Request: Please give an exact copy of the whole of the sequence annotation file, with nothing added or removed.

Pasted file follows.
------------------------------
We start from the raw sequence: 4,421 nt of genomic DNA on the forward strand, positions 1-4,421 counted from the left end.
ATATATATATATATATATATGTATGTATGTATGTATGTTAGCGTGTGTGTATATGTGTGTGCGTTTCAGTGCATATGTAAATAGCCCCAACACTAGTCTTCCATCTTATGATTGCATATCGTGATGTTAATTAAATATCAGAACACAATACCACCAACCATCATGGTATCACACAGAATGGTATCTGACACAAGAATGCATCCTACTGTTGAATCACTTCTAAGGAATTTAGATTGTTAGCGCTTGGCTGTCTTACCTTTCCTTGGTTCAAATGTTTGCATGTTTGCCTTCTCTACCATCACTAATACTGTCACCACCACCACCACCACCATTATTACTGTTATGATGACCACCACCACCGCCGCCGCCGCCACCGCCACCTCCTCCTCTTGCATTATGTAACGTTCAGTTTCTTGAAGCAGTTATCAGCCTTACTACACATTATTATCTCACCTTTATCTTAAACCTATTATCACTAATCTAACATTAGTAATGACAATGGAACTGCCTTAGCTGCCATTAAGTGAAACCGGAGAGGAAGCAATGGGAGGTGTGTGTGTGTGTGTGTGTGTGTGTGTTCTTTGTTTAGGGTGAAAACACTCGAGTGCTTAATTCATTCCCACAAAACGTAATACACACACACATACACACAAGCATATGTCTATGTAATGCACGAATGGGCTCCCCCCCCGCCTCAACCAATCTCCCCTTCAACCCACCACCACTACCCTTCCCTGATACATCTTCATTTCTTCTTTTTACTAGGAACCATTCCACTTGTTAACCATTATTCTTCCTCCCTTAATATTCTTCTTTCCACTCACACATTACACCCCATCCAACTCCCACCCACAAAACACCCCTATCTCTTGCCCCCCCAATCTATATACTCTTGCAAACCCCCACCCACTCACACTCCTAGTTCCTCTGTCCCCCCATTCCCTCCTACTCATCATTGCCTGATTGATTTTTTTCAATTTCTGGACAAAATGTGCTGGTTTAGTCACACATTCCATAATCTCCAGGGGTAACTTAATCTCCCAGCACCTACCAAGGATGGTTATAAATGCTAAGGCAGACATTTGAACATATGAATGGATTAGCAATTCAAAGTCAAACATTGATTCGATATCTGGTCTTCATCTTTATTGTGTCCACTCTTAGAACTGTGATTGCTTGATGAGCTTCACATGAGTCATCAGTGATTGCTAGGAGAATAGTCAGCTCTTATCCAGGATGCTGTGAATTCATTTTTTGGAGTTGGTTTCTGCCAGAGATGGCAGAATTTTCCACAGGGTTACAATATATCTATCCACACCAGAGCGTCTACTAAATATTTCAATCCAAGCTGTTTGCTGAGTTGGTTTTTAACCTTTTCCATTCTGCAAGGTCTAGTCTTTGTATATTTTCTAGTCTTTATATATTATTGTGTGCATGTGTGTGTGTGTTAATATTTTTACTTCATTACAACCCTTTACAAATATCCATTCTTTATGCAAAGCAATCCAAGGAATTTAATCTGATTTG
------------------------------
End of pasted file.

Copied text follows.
We start from the raw sequence: 4,421 nt of genomic DNA on the forward strand, positions 1-4,421 counted from the left end.
ATATATATATATATATATATGTATGTATGTATGTATGTTAGCGTGTGTGTATATGTGTGTGCGTTTCAGTGCATATGTAAATAGCCCCAACACTAGTCTTCCATCTTATGATTGCATATCGTGATGTTAATTAAATATCAGAACACAATACCACCAACCATCATGGTATCACACAGAATGGTATCTGACACAAGAATGCATCCTACTGTTGAATCACTTCTAAGGAATTTAGATTGTTAGCGCTTGGCTGTCTTACCTTTCCTTGGTTCAAATGTTTGCATGTTTGCCTTCTCTACCATCACTAATACTGTCACCACCACCACCACCACCATTATTACTGTTATGATGACCACCACCACCGCCGCCGCCGCCACCGCCACCTCCTCCTCTTGCATTATGTAACGTTCAGTTTCTTGAAGCAGTTATCAGCCTTACTACACATTATTATCTCACCTTTATCTTAAACCTATTATCACTAATCTAACATTAGTAATGACAATGGAACTGCCTTAGCTGCCATTAAGTGAAACCGGAGAGGAAGCAATGGGAGGTGTGTGTGTGTGTGTGTGTGTGTGTGTTCTTTGTTTAGGGTGAAAACACTCGAGTGCTTAATTCATTCCCACAAAACGTAATACACACACACATACACACAAGCATATGTCTATGTAATGCACGAATGGGCTCCCCCCCCGCCTCAACCAATCTCCCCTTCAACCCACCACCACTACCCTTCCCTGATACATCTTCATTTCTTCTTTTTACTAGGAACCATTCCACTTGTTAACCATTATTCTTCCTCCCTTAATATTCTTCTTTCCACTCACACATTACACCCCATCCAACTCCCACCCACAAAACACCCCTATCTCTTGCCCCCCCAATCTATATACTCTTGCAAACCCCCACCCACTCACACTCCTAGTTCCTCTGTCCCCCCATTCCCTCCTACTCATCATTGCCTGATTGATTTTTTTCAATTTCTGGACAAAATGTGCTGGTTTAGTCACACATTCCATAATCTCCAGGGGTAACTTAATCTCCCAGCACCTACCAAGGATGGTTATAAATGCTAAGGCAGACATTTGAACATATGAATGGATTAGCAATTCAAAGTCAAACATTGATTCGATATCTGGTCTTCATCTTTATTGTGTCCACTCTTAGAACTGTGATTGCTTGATGAGCTTCACATGAGTCATCAGTGATTGCTAGGAGAATAGTCAGCTCTTATCCAGGATGCTGTGAATTCATTTTTTGGAGTTGGTTTCTGCCAGAGATGGCAGAATTTTCCACAGGGTTACAATATATCTATCCACACCAGAGCGTCTACTAAATATTTCAATCCAAGCTGTTTGCTGAGTTGGTTTTTAACCTTTTCCATTCTGCAAGGTCTAGTCTTTGTATATTTTCTAGTCTTTATATATTATTGTGTGCATGTGTGTGTGTGTTAATATTTTTACTTCATTACAACCCTTTACAAATATCCATTCTTTATGCAAAGCAATCCAAGGAATTTAATCTGATTTG